This NBA offseason has been marked by near-historic upheaval with more than a dozen All-Stars finding new homes.
Players that reach free agency are almost certainly gone, and players a year from free agency will try to dictate where they can land. This is the era of player empowerment.
But one player who has stayed conspicuously calm about playing on a losing team has been Bradley Beal. Despite the Washington Wizards finishing last season with their worst record since his rookie year in 2012-13, he has not made a fuss about wanting a trade.
The Wizards are thrilled to have a 26-year-old star locked up for the next two seasons. They reportedly would prefer to extend Beal rather than trade him, but that obviously depends on Beal not seeking greener pastures.
According to a report from the Washington Post’s Candace Buckner, it’s far from a given that Beal would take the three-year, $111 million extension the Wizards are will eligible to offer him on July 26.
Around the league, however, the extension is not viewed as a done deal, and there is a growing belief that Beal will not remain in Washington for his entire career.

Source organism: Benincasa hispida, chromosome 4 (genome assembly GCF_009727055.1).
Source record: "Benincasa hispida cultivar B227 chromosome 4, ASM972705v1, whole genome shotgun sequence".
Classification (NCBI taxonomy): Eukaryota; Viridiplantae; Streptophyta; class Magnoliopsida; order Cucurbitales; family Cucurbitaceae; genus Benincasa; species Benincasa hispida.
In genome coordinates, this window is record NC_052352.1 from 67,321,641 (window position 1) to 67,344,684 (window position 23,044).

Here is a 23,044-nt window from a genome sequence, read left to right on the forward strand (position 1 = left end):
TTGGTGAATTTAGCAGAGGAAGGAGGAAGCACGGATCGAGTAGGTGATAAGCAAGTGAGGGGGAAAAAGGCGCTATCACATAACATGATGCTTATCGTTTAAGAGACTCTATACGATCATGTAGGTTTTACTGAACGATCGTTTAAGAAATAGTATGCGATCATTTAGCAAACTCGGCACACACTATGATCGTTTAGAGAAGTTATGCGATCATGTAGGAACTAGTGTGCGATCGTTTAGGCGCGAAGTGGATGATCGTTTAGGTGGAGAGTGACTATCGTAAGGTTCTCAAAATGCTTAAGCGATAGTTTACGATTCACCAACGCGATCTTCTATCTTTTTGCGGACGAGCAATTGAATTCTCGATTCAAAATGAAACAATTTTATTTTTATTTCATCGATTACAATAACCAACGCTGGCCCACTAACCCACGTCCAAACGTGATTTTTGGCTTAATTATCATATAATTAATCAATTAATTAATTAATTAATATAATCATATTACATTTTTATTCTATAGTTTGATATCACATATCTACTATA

“He’s out of there,” one well-placed person within the NBA predicted.
Beal hasn’t requested a trade to date, but if he doesn’t plan to sign an extension, the Wizards would be far better off trading him now at his highest value than letting him walk like, say, their division rival.
“I’d be naive to say I wouldn’t be [interested in extension talks],” Beal said last month, via the Washington Post. “Washington is where I’ve been the last seven years, going on eight. It would be great to play in one place forever. But at the same time, you want to win and make sure you're in a position to do so. I’m definitely going to evaluate who we hire as the GM and who we pick up on the team. All that plays a factor.”
That last bit is key because it will be tough for the Wizards to build a contender soon, even after Kawhi Leonard bolted for the Western Conference. John Wall’s four years and $170 million remaining on his max deal is the most untradeable asset in the league, and the Wizards’ don’t have a ton of other assets despite their high payroll.
After firing Ernie Grunfeld more than three weeks, the Wizards still don’t have a general manager, and their offseason has been a mixed bag. Unloading Dwight Howard was a welcomed change, but they let young guard Tomas Satoransky go in a sign-and-trade for negligible draft-pick compensation. Without bigger changes, the Wizards could soon be in for some bad news.
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